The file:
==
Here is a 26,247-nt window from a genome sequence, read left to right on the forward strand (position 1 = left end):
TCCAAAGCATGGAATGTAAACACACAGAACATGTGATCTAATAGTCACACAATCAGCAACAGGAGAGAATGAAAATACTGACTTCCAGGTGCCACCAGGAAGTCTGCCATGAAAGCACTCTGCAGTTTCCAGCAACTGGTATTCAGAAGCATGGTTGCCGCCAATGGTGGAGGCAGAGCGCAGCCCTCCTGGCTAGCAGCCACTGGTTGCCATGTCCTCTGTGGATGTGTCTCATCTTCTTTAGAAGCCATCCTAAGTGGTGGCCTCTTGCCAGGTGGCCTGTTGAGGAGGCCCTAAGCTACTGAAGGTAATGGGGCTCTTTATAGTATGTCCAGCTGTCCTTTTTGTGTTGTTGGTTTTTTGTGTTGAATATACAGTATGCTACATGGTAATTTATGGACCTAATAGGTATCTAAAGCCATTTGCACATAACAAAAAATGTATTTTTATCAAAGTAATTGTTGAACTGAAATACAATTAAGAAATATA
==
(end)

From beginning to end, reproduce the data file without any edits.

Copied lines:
Here is a 26,247-nt window from a genome sequence, read left to right on the forward strand (position 1 = left end):
TCCAAAGCATGGAATGTAAACACACAGAACATGTGATCTAATAGTCACACAATCAGCAACAGGAGAGAATGAAAATACTGACTTCCAGGTGCCACCAGGAAGTCTGCCATGAAAGCACTCTGCAGTTTCCAGCAACTGGTATTCAGAAGCATGGTTGCCGCCAATGGTGGAGGCAGAGCGCAGCCCTCCTGGCTAGCAGCCACTGGTTGCCATGTCCTCTGTGGATGTGTCTCATCTTCTTTAGAAGCCATCCTAAGTGGTGGCCTCTTGCCAGGTGGCCTGTTGAGGAGGCCCTAAGCTACTGAAGGTAATGGGGCTCTTTATAGTATGTCCAGCTGTCCTTTTTGTGTTGTTGGTTTTTTGTGTTGAATATACAGTATGCTACATGGTAATTTATGGACCTAATAGGTATCTAAAGCCATTTGCACATAACAAAAAATGTATTTTTATCAAAGTAATTGTTGAACTGAAATACAATTAAGAAATATA